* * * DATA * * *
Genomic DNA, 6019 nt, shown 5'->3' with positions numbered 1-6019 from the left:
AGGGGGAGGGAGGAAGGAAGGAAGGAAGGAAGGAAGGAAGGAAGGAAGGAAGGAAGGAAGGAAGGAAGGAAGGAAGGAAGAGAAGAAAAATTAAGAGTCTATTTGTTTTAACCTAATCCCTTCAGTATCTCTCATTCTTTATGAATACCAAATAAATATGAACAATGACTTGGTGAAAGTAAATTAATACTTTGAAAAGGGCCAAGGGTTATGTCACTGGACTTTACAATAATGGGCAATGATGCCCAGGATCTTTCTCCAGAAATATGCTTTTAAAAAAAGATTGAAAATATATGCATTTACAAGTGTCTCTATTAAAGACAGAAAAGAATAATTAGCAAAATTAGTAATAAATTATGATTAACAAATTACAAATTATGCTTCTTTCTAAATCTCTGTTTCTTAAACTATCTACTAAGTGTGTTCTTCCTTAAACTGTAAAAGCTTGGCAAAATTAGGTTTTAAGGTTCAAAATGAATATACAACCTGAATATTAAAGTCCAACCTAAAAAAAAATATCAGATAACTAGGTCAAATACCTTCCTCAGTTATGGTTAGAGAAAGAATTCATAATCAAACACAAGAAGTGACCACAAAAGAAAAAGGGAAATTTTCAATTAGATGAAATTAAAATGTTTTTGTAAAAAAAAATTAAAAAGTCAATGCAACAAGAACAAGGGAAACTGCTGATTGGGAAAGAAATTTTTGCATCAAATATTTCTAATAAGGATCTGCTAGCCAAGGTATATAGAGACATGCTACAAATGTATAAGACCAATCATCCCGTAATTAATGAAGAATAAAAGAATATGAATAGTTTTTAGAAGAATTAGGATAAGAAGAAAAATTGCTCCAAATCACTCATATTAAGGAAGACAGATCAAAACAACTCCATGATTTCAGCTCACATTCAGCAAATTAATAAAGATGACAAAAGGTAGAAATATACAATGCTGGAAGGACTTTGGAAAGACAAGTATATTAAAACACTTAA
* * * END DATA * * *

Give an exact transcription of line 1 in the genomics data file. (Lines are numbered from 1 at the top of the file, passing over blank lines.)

Genomic DNA, 6019 nt, shown 5'->3' with positions numbered 1-6019 from the left: